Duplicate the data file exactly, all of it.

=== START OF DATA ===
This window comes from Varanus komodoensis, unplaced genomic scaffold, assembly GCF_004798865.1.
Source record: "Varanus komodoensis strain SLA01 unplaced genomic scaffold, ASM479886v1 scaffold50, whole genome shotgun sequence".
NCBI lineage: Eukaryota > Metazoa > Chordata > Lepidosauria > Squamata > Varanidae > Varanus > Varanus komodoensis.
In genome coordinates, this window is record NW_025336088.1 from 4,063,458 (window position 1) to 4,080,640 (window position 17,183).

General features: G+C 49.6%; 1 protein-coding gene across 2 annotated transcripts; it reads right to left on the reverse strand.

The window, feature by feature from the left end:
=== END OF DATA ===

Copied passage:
This window comes from Varanus komodoensis, unplaced genomic scaffold, assembly GCF_004798865.1.
Source record: "Varanus komodoensis strain SLA01 unplaced genomic scaffold, ASM479886v1 scaffold50, whole genome shotgun sequence".
NCBI lineage: Eukaryota > Metazoa > Chordata > Lepidosauria > Squamata > Varanidae > Varanus > Varanus komodoensis.
In genome coordinates, this window is record NW_025336088.1 from 4,063,458 (window position 1) to 4,080,640 (window position 17,183).

General features: G+C 49.6%; 1 protein-coding gene across 2 annotated transcripts; it reads right to left on the reverse strand.

The window, feature by feature from the left end: